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Top 10 Crazy Things You Thought Were Illegal, But Aren't

VO: Rebecca Brayton

Script written by Sean Newman.

There are things that are against the law, things that should be against the law, and things that aren’t illegal but frowned upon. Counting cards, owning a flamethrower and sitting in the back of a moving pickup truck? These are examples of things that should be laws, but are actually legal. WatchMojo counts down ten things you probably thought were against the law, but aren’t.

Special thanks to our users Philip Folta and Moses for suggesting this idea! Check out the voting page at WatchMojo.comsuggest/Top%20Ten%20Things%20You%20Thought%20Were%20Illegal%20But%20Are%20Not


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Script written by Sean Newman.

Top 10 Crazy Things You Thought Were Illegal, But Aren’t

It may be frowned upon, but that doesn’t mean you can’t do it. Welcome to, and today we’re counting down our picks for the Top 10 Things We Thought Were Illegal but Aren’t.

For this list, we’ll be looking at different acts that we assumed were not legal, but lo and behold, they can in fact be done by a law-abiding citizen - in many places at least. Note that these things can’t be 100% confirmed for everyone everywhere around the world, so for the sake of consistency, we’ve decided to base our entries off of laws in the United States. If you’re from outside the USA, consult local laws before indulging in any of these activities.

#10: Sitting in the Back of a Moving Pickup Truck

Moving violation tickets can be pricey and troublesome, so caution is advisable. But believe it or not, there’s no blanket federal rule against traveling in a truck bed. It’s 100% legal in about 20 states, since they don’t have any laws addressing the issue, while 30 others have age restrictions between 16-19. The remaining states, and the District of Columbia, have requirements based on number of passengers and trip length. So in the absence of clear-cut regulations, if you’re an adult, the cab is full, and the driver isn’t hitting interstate speeds you’re likely in the clear. As a bonus, driving barefoot is also legal regardless of what state you’re in.

#9: Counting Cards

The house always wins, but one tried and true strategy rejects this phenomenon. Used in Blackjack, card counting is a matter of using statistics to obtain an advantage that’s practically guaranteed to pay dividends over time. Perhaps it’s the portrayal of card counting in film, or its association with other swindling techniques like loaded dice, that lead people to assume its illegality, but take a course and go clean out Vegas; law enforcement’s not gonna stop you. Casinos may have their own ways of preventing this sort of activity though, so just tip your dealer well to keep things moving.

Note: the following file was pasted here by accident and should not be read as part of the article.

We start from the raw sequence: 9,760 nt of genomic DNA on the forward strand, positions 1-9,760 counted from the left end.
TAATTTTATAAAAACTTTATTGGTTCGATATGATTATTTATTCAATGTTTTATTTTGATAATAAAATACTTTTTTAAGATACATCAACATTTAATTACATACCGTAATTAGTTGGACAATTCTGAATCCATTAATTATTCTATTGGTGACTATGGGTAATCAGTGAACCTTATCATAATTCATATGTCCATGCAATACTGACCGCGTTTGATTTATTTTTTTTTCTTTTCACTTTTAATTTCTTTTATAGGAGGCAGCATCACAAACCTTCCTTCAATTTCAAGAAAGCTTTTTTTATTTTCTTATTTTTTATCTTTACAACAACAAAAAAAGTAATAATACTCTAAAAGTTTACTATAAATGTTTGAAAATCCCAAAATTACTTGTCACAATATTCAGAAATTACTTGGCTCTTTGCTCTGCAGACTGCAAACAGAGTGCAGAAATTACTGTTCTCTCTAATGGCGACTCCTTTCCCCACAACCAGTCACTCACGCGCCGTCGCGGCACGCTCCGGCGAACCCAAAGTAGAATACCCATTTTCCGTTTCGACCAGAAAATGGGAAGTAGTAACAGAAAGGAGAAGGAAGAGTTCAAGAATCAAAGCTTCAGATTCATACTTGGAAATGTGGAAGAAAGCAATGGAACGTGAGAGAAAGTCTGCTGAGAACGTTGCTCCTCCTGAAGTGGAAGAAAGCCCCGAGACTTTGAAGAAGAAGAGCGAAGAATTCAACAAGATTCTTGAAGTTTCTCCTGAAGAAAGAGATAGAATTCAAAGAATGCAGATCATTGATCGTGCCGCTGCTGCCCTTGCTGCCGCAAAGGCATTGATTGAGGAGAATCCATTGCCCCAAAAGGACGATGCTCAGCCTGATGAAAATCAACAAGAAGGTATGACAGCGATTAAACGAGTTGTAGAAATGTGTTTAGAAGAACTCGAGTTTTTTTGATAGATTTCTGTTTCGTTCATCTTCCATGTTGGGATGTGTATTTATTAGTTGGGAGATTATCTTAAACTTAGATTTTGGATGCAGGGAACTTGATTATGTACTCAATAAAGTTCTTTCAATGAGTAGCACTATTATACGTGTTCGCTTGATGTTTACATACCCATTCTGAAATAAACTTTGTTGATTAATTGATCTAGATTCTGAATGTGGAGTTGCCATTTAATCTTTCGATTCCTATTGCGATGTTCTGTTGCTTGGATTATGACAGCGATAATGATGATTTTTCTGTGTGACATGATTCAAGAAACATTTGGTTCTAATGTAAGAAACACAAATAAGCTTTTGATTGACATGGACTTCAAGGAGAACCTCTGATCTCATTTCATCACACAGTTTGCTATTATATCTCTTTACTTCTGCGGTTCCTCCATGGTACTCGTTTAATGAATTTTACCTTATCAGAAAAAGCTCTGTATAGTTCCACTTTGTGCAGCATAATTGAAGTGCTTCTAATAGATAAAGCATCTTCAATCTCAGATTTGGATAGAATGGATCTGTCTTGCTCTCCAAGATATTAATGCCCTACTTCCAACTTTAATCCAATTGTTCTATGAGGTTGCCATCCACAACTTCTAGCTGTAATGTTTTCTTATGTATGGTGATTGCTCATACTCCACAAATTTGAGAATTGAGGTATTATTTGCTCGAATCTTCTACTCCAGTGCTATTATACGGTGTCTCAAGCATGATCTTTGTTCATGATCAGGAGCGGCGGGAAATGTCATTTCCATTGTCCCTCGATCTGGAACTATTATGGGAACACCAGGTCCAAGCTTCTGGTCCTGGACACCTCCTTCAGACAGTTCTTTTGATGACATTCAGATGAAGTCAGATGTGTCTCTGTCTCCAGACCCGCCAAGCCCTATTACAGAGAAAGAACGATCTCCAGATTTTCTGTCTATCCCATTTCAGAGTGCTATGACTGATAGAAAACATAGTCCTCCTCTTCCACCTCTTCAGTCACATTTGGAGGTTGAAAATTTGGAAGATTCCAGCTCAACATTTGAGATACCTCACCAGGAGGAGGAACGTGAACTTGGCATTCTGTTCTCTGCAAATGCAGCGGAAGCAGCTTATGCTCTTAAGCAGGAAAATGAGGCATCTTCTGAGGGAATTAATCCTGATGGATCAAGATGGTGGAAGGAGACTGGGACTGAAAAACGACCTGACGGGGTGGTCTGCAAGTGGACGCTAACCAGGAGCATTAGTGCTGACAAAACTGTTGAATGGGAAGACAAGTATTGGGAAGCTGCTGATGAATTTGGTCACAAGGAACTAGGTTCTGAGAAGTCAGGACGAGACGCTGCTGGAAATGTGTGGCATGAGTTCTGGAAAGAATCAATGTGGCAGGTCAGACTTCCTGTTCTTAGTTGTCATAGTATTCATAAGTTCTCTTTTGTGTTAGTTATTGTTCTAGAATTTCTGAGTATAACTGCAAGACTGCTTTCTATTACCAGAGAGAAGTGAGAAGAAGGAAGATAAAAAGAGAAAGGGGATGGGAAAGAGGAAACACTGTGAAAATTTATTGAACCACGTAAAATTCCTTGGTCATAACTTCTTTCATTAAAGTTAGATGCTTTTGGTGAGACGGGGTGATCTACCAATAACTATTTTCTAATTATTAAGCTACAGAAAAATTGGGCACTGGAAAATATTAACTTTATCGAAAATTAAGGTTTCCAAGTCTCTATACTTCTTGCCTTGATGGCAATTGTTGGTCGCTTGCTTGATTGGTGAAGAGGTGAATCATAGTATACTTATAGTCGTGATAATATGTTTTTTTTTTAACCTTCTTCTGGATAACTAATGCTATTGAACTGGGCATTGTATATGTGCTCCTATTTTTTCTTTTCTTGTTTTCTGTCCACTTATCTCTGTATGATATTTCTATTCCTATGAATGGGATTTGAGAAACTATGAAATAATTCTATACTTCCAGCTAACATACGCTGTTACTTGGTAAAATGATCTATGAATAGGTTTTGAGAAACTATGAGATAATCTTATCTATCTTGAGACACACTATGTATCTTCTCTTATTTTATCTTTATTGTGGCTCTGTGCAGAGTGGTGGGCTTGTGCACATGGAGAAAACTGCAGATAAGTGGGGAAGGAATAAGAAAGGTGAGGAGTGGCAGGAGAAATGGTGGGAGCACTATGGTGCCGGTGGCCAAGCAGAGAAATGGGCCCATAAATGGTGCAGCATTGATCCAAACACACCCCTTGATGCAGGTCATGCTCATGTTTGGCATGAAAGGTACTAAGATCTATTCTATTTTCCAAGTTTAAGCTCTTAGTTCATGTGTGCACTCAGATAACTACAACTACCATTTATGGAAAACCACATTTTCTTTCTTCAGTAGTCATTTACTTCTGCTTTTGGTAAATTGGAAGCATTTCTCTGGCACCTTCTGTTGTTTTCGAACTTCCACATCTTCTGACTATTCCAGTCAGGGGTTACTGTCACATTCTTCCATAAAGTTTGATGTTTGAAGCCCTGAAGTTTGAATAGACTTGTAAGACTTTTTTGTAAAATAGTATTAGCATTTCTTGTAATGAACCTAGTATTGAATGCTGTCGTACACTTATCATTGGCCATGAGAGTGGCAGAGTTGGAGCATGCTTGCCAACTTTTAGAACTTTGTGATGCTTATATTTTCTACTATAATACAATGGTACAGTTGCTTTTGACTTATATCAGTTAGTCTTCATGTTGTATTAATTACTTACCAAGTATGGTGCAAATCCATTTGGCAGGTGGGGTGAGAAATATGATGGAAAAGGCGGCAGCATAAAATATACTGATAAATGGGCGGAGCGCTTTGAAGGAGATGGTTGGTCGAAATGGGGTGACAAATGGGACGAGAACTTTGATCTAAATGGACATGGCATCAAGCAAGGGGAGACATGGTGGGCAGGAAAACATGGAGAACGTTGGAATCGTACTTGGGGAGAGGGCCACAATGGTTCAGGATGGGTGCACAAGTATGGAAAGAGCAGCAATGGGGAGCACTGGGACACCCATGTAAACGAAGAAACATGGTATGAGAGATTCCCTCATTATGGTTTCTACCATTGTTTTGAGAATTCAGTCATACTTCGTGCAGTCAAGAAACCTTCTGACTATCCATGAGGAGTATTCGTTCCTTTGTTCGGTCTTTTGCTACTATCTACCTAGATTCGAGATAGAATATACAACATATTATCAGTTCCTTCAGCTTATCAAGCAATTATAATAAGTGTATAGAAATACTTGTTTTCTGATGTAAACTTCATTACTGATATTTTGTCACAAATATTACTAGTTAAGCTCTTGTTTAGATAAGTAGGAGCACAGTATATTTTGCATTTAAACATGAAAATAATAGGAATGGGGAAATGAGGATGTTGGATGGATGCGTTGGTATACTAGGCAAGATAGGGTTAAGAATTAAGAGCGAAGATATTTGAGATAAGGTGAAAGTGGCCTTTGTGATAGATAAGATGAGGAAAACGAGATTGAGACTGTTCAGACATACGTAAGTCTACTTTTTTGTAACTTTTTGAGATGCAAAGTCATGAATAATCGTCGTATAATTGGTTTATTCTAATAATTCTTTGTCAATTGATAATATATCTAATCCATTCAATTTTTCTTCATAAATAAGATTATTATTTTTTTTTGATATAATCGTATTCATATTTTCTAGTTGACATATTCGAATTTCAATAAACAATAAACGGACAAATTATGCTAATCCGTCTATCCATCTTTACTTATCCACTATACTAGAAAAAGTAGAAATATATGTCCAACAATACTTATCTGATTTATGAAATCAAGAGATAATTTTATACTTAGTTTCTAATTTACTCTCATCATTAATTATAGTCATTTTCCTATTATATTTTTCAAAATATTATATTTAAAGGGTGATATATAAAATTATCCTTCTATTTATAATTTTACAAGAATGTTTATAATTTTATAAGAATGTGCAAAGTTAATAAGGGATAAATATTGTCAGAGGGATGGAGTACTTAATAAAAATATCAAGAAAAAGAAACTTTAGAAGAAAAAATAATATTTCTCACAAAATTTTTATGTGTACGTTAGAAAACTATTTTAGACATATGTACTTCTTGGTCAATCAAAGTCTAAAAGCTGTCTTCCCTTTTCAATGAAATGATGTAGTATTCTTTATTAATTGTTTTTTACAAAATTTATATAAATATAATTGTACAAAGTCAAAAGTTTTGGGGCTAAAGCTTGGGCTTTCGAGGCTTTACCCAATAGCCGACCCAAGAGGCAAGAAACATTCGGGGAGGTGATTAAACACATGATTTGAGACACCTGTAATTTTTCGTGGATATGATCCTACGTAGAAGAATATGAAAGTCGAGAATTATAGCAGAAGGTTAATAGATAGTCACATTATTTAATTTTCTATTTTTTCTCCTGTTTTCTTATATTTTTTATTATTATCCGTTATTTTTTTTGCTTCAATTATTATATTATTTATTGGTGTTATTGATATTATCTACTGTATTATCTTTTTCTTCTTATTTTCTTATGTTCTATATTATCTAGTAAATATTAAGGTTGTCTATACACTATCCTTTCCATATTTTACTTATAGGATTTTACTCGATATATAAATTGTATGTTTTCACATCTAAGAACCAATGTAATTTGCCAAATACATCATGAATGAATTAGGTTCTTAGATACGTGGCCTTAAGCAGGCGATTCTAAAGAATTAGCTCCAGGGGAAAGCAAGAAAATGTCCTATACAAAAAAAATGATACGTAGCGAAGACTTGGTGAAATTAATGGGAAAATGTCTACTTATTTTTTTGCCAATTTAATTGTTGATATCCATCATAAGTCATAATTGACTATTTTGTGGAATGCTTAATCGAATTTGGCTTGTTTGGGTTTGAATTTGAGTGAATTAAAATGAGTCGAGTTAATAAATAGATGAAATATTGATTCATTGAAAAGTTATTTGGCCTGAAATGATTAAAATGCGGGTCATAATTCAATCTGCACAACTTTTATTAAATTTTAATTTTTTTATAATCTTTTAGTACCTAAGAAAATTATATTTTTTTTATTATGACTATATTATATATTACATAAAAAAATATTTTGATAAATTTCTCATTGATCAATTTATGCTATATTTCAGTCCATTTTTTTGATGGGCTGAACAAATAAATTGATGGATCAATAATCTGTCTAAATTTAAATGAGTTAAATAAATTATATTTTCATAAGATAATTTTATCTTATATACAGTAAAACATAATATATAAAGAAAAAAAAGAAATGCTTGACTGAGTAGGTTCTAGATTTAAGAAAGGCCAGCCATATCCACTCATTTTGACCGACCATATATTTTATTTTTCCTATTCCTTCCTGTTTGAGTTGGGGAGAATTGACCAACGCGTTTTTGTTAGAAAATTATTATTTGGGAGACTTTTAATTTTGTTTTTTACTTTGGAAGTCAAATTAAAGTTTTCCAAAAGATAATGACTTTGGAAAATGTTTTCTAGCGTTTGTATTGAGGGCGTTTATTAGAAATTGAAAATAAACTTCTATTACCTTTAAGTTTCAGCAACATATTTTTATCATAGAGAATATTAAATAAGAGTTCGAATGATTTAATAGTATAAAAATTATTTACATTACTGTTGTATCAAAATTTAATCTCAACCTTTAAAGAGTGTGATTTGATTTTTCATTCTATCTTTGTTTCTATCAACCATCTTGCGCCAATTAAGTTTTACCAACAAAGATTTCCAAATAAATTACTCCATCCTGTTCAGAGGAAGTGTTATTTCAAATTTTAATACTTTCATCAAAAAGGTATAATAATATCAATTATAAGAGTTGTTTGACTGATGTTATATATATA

#8: Owning a Flamethrower

On the one hand, if you have a match and an aerosol can, you technically have a working flamethrower – not that we’re trying to give you any ideas. On the other hand, it’s a frickin’ flamethrower. So there you have it, the United States has no specific ban on flamethrowers, and it’s left up to the states to decide whether these fiery weapons of destruction serve a need for the average citizen or not. California has the strictest regulation on flamethrowers for the time being, with a simple misdemeanor slapped on your record if you’re caught using one.

#7: Purchasing and Operating Lock Picks

While certain lock picking tools are completely legal, someone who owns any at all is likely to be on your radar for potential future problems. So you’re probably thinking Johnny Law would be at odds with amateur lock-pickery, but it just isn’t so - at least not across the board. California requires proper paperwork in the form of a locksmithing license, yet a handful of states only ask that you don’t use your lock pick for shady purposes if you own one. But beyond that, you’re aces!

#6: Not Obeying Stop Signs on Private Property